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From: Howard Hinnant (hinnant_at_[hidden])
Date: 1999-11-27 10:49:24

John Maddock wrote on 11/27/99 8:17 AM
>1) If type T is small, but expensive to copy (pimple deep copy) then the
>implementation below will produce worse code than just using "const T&", if
>necessary I can deal with this by using SGI style type_traits, to limit
>specialisation to POD types. However that may exclude some types (small
>iterators) that should be dealt with by the specialisation - take your pick

I've been thinking about the pimpl problem too. I think it may be the
death of this suggestion. This is like a huge ham in the butcher window.
 Sure looks tasty, but when the spouse finds out how much you spent on it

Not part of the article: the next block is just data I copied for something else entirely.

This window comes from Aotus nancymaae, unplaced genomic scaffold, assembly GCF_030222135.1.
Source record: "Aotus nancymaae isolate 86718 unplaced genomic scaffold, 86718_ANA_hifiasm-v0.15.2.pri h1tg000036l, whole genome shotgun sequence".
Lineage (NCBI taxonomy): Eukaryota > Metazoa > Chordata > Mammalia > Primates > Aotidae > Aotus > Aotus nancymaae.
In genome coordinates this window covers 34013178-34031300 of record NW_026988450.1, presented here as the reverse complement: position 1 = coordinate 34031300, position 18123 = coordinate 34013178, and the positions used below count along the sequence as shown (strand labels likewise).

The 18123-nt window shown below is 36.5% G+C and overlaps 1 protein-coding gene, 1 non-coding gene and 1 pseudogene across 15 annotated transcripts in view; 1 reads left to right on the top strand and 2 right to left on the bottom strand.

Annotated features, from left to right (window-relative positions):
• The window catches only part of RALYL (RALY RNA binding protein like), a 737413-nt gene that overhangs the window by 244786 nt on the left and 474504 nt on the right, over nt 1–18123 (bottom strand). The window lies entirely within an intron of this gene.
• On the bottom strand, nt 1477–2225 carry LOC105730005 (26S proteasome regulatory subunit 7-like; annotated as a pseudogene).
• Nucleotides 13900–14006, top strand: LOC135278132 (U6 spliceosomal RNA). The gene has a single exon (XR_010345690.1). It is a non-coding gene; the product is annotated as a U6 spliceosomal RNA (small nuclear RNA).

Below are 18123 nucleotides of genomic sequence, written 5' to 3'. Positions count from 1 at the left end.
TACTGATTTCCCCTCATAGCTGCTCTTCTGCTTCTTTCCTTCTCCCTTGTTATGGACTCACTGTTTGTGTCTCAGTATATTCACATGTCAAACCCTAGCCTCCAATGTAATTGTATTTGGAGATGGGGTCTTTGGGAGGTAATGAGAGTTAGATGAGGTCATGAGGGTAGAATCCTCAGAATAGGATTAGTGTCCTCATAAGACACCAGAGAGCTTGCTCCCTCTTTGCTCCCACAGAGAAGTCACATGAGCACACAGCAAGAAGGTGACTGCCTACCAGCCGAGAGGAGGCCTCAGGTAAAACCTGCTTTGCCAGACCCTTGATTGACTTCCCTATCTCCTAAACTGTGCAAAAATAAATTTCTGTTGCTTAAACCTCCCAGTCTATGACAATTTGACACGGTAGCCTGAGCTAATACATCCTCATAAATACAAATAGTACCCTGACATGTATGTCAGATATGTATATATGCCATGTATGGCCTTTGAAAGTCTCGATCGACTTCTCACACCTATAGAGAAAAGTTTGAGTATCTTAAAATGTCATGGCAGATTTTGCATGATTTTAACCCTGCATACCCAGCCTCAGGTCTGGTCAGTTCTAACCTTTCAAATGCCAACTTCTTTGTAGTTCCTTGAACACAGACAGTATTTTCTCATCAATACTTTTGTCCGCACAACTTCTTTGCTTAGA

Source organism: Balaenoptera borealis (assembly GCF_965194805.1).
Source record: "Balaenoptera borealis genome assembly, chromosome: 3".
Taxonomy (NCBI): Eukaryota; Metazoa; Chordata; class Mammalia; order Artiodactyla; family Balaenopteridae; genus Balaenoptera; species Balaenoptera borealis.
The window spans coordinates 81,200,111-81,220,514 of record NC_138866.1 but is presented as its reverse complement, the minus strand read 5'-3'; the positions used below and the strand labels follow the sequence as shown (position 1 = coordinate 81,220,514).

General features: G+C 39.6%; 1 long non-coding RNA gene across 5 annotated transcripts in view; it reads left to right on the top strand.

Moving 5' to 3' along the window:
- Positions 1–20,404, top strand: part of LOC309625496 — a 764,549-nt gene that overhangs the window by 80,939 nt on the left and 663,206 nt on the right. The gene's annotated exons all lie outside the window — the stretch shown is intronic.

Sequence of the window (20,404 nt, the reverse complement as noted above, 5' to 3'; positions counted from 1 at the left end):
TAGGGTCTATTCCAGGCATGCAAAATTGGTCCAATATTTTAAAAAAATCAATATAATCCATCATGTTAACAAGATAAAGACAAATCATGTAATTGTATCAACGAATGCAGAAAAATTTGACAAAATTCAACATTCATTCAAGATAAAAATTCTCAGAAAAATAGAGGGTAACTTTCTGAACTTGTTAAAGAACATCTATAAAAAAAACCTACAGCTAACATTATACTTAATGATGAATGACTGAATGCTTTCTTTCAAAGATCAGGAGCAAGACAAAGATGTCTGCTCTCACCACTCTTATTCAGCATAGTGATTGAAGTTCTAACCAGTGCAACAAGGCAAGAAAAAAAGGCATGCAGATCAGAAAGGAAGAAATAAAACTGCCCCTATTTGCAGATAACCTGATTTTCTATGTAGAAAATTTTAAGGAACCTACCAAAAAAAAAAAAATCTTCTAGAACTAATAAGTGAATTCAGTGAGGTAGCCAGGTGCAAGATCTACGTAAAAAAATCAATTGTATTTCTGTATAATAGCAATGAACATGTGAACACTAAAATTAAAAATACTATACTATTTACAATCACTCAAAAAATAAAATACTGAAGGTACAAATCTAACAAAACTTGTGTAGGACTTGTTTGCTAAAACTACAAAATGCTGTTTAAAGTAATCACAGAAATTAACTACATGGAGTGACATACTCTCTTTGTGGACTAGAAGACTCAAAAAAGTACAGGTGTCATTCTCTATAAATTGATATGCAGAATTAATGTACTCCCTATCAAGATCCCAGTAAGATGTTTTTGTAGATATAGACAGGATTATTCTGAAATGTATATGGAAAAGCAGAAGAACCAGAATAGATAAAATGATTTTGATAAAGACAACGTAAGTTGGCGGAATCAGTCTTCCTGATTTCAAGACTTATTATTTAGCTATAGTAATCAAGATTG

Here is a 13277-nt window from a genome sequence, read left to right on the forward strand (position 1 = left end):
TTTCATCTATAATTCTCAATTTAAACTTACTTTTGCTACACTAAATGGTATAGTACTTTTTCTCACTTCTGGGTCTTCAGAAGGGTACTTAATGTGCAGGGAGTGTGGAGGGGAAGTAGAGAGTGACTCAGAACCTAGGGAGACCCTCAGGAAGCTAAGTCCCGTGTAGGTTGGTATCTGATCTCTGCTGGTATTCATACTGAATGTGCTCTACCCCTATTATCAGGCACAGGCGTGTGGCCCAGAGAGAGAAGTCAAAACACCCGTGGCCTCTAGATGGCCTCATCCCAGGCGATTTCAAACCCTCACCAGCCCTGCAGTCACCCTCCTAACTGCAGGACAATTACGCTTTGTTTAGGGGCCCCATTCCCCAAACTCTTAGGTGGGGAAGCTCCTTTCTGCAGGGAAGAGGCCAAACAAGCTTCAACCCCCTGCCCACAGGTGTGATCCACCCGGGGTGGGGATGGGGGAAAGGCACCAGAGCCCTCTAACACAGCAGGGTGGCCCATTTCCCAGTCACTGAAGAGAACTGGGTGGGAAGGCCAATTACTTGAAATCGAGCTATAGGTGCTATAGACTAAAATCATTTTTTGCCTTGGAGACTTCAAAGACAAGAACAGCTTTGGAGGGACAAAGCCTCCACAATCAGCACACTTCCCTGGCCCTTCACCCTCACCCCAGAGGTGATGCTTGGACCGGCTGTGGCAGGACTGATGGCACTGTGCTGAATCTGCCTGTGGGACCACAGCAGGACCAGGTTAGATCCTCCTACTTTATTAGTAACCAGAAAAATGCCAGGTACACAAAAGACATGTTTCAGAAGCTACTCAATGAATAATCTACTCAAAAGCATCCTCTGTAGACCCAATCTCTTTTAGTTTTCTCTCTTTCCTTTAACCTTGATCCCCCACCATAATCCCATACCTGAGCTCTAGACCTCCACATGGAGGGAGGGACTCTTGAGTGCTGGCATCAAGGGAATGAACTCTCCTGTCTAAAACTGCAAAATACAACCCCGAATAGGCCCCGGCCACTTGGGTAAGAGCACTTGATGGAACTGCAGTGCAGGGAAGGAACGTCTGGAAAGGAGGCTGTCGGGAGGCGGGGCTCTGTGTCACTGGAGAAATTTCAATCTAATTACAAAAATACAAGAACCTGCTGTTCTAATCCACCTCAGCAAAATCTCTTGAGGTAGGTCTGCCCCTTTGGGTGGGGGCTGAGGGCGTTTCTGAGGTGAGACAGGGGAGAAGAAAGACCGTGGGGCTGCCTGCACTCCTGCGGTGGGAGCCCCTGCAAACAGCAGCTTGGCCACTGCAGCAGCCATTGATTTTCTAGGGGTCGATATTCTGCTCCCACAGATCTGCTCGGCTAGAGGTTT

it may be your last meal.

The only way I see to save this is by following John's suggestion of the

template <typename T>
struct type_traits
     static const bool has_trivial_copy = false;

template <>
struct type_traits<char>
     static const bool has_trivial_copy = true;


But this defeats the purpose of the IsSmall trick in the first place. It
still __might__ be worth it if type_traits had to be there anyway to
support some other application. Then we could do something like:

template< typename T, bool IsSmallAndFast = sizeof(T) <= sizeof(void*)
type_traits<T>::has_trivial_copy >
struct call_traits;

template< typename T >
struct call_traits< T, false>
{ ...

(haven't actually tried this to make sure it works)

And then for (small and fast) class iterators you would still have to
specialize for type_traits, but not call_traits. If there were some
other benefit to type_traits, might be worth it. But if type_traits only
exists to support call_traits, I think not worth it.

Any chance we could get core to automate type_traits to support boost? :-)


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